St John's College Oxford
Professor Hannah Skoda

Professor Hannah Skoda

Tutorial Fellow in History


I teach late medieval history, both British and European. As well as the outline papers for this period, I cover more specialised areas based on close examination of primary source material. These include a special subject on Joan of Arc, a further subject on the crusades, and optional subjects on crime and social control in later medieval England, and on cultural and political developments in early Gothic France.

I am keen to supervise graduate students researching the social and cultural history of later medieval Europe, particularly France and Germany, with the history of education and of conflict forming areas of special interest.

I am currently on research leave funded by a Leverhulme prize until September 2017.

Research Interests

My first book focused on popular violence in later medieval northern France. I worked on the interconnections between different forms of violence, from tavern brawls to domestic violence to urban uprisings, and looked at legal and cultural constructions of 'deviance', and the role of emotions in provoking outbursts of brutality.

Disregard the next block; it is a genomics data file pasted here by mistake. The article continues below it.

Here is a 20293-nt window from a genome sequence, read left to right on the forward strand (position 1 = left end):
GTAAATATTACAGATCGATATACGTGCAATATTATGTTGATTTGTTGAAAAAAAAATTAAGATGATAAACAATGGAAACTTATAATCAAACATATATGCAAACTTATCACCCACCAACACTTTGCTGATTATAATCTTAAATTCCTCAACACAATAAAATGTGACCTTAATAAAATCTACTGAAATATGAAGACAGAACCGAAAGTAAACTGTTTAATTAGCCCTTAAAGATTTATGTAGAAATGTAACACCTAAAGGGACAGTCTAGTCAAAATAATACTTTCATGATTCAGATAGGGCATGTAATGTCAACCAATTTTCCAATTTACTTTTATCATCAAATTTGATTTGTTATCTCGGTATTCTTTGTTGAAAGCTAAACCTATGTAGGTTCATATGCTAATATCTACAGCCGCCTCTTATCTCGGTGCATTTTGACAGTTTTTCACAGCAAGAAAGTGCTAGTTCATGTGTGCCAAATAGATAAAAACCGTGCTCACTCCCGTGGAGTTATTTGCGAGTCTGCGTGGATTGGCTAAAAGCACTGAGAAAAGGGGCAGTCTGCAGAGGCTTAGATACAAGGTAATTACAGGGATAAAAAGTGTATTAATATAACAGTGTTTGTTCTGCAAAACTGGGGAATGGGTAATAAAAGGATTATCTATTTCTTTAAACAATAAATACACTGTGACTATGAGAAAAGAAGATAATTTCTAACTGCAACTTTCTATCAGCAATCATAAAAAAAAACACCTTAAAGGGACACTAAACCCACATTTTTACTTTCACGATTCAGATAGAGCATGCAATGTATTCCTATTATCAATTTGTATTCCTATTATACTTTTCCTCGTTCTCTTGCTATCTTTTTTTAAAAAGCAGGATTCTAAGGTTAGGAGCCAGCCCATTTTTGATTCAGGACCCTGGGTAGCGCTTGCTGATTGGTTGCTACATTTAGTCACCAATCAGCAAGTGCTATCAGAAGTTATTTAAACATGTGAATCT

My current research focuses on the misbehaviour of fifteenth-century students at the universities of Oxford, Paris and Heidelberg. Drawing on criminological models, my research examines the relationship between the negative stereotypes imposed upon students by a variety of commentators and observers, and the ways in which the students negotiated those stereotypes in their actual misbehaviour. The source material ranges from student poems and letters, to sermons and legal material.

Violence and conflict are obviously of great contemporary relevance, as well as essential to an understanding of the complexities of medieval society. Disentangling the relationships between what people did, what they said they did, and what other people said about these actions is extremely challenging, but can substantially deepen and nuance our understanding.

I am also investigating the development of something akin to a sense of nostalgia in the later Middle Ages. A variety of social groups engaged with the trope of harking back to a golden age as a way of processing their reactions to the rapid social, political and economic changes which characterise the period.

Further interests include Joan of Arc's emotional world; the legalism of property and ownership, particularly in the context of medieval slavery; and the history of sufficiency.

To find out more about why I think history is important, see my Now and Then blog.